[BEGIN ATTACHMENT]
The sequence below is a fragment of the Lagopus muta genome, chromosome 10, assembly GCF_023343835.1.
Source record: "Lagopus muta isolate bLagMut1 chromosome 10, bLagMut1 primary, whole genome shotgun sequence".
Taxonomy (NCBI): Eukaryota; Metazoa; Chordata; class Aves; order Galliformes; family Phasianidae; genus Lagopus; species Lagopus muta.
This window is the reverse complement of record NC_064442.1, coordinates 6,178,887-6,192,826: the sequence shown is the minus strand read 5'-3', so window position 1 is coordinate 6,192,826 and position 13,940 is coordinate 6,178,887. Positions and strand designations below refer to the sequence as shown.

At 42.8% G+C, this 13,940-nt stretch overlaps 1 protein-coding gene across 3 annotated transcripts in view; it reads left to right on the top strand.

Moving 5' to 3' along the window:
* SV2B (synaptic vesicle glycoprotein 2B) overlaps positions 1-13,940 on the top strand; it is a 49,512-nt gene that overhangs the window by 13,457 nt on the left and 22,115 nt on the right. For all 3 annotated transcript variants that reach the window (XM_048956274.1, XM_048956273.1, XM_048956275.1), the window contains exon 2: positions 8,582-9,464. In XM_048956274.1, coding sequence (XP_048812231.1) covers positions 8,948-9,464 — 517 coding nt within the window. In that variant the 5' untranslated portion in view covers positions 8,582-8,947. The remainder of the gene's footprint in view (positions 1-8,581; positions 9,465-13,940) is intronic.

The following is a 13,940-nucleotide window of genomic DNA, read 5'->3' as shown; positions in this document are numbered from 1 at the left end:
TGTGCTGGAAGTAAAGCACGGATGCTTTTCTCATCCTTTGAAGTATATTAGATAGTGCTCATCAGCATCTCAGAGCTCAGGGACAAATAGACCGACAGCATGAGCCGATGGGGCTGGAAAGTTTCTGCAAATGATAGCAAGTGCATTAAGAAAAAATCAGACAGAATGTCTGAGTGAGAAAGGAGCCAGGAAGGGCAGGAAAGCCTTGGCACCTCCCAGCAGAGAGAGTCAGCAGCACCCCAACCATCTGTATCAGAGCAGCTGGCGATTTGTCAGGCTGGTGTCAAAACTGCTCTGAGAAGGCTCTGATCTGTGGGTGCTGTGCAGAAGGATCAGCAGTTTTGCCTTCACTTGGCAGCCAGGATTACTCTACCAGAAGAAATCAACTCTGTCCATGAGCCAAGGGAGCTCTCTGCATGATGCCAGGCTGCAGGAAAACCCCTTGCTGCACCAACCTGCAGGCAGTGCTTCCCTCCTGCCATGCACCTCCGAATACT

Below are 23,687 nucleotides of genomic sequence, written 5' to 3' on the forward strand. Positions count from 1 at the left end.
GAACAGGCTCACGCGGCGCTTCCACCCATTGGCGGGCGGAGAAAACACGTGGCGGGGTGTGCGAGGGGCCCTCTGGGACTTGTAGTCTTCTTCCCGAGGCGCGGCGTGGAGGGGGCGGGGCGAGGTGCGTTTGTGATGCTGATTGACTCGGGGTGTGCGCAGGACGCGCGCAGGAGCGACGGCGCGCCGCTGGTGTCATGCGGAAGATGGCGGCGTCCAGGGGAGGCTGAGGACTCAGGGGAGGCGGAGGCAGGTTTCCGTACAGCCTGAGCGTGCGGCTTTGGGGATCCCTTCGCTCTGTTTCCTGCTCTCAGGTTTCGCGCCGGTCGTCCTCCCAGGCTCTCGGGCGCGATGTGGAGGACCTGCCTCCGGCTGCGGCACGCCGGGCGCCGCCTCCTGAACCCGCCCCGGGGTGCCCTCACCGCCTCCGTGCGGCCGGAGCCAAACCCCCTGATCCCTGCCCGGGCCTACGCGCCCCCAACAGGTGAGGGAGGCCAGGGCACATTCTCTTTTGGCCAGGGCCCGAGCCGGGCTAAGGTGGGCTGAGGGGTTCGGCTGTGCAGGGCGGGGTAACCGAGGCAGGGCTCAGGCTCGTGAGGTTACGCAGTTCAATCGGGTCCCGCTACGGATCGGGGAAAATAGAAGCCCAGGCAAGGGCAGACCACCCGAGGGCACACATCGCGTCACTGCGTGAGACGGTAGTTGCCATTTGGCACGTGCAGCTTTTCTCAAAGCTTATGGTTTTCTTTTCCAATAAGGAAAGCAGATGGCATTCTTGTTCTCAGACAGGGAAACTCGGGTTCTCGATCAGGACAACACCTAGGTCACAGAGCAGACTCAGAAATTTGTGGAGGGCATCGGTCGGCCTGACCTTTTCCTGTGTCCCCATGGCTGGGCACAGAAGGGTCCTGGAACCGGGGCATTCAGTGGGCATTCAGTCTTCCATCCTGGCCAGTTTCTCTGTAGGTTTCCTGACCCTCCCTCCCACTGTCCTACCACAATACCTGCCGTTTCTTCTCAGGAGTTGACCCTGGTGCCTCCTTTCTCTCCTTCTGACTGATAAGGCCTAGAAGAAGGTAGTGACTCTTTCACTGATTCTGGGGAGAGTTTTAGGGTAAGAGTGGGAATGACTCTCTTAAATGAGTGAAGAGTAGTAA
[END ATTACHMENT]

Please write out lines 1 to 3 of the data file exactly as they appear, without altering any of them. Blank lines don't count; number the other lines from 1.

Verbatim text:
The sequence below is a fragment of the Lagopus muta genome, chromosome 10, assembly GCF_023343835.1.
Source record: "Lagopus muta isolate bLagMut1 chromosome 10, bLagMut1 primary, whole genome shotgun sequence".
Taxonomy (NCBI): Eukaryota; Metazoa; Chordata; class Aves; order Galliformes; family Phasianidae; genus Lagopus; species Lagopus muta.